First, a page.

What Is the Difference Between Michelangelo's Art and Roman Art?

by Stanley Goff
Michelangelo's statue,

Michelangelo's statue, "David," stands in the Galleria dell'Accademia in Florence.

Karl Weatherly/Photodisc/Getty Images

Michelangelo Buonaroti was raised in Florence, Italy. Florence is in the region of Tuscany that was incorporated into Rome in the first century. Tuscany was civilized by the Etruscans before Rome was established, and much of what is called classical Roman art has its roots in Etruscan art. Michelangelo’s art in the 15th and 16th centuries was an evolution of the Roman artistic tradition rather than a truly different kind of art.

An Evolution

Roman art was stylistically influenced by both the Etruscans and the Greeks. The Hellenistic influence on Roman art was also part of Greece’s philosophical influence in a time when philosophy and art were not seen as distinct from one another. Renaissance means “rebirth,” and the Renaissance period was seen by its major artists as a rebirth of the classic traditions of Rome and Greece. Renaissance artists, including Michelangelo, studied Roman art very closely, and many – including Michelangelo – imitated Roman styles so well that some of their work was passed off as earlier Roman art.

Linear Perspective

One of the major artistic breakthroughs during the Renaissance was the discovery of linear perspective – changing the sizes of objects along converging planes to give the sense of three dimensions where there are only two. Some call that a rediscovery, because there are examples of work with perspective in both ancient Greece and Rome. But the geometry was not understood as it was during its Renaissance discovery, and the examples of Roman art without linear perspective far outnumber the examples with it. Michelangelo and his contemporaries would actually rule on their converging lines before beginning a painting to ensure greater verisimilitude. Michelangelo’s “Noah and the Flood” is seen as great example of linear perspective.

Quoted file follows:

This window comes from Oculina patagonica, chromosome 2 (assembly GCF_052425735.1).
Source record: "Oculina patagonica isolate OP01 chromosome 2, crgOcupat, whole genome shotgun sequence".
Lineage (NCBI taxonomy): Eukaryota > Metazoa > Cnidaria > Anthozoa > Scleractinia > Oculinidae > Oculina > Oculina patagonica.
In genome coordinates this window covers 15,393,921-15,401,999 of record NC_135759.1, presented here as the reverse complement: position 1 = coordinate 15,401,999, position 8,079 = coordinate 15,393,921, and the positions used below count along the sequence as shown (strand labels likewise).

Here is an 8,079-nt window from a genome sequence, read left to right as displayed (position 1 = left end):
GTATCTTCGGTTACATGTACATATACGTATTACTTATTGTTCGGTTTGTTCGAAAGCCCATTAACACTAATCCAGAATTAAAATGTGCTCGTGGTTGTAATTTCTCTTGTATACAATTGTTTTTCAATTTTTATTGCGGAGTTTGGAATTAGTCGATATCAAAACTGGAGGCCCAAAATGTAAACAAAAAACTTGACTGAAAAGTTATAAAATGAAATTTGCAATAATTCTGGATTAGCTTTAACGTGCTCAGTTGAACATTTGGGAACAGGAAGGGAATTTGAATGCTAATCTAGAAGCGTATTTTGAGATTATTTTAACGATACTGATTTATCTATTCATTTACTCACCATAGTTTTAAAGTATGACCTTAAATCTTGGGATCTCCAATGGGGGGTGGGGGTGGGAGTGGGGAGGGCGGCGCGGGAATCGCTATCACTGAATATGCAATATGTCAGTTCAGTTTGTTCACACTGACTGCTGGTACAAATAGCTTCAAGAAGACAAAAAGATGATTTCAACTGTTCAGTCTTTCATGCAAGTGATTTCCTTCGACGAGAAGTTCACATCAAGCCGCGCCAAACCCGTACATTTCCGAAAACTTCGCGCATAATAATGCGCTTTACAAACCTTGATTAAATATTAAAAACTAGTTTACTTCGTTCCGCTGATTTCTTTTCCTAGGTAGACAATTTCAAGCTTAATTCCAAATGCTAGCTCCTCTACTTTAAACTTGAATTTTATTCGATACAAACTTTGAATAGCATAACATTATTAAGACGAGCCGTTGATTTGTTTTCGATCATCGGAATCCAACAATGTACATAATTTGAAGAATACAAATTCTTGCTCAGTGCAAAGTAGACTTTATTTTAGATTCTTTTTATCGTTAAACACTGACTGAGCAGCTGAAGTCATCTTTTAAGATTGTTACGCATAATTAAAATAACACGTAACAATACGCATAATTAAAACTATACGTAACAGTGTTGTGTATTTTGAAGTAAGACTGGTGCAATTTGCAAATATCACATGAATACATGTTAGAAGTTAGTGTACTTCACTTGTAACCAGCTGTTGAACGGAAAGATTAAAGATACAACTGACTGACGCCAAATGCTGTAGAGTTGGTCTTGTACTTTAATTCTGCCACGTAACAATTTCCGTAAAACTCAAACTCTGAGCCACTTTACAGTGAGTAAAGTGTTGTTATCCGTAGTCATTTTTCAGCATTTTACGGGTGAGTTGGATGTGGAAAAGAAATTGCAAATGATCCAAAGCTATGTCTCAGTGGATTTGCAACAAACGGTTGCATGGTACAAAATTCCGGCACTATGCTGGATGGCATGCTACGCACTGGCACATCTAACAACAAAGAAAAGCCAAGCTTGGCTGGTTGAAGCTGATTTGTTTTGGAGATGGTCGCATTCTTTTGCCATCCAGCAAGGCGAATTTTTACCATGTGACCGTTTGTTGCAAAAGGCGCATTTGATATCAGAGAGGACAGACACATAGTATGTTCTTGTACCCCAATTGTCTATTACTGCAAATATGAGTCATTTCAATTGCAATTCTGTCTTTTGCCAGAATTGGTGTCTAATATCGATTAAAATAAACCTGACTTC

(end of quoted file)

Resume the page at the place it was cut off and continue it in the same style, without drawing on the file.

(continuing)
Roman art had very secular motifs, often imperial, that emphasized power, conquest and grandeur. A celebration of the human form was integrated into this world view. Michelangelo was philosophically influenced by the neoplatonists -- a Hellenistic philosophy that had great influence on the Roman Catholic Church. The neoplatonists believed that the soul yearned to escape the confines of the body, and Michelangelo’s sculptures, drawings and paintings often represented agonized, twisted poses that seemed to be trying to break free of the body. In these representations, his work differed dramatically from earlier Roman art.


Nothing more dramatically distinguishes Michelangelo’s art from early Roman art than his themes. Michelangelo was a Christian, and a great number of his works represent Christian themes. His most famous sculpture is David, from the biblical story. His most famous painting is the ceiling of the Sistine Chapel – a tour de force that took him four years of excruciatingly hard labor to complete, much of it laying on his back atop high scaffolds. Each fresco represents a biblical story.

About the Author

Stanley Goff began writing in 1995. He has published four books: "Hideous Dream," "Full Spectrum Disorder," "Sex & War" and "Energy War," as well as articles, commentary and monographs online. Goff has a Bachelor of Arts in English from the University of the State of New York.

Photo Credits

  • Karl Weatherly/Photodisc/Getty Images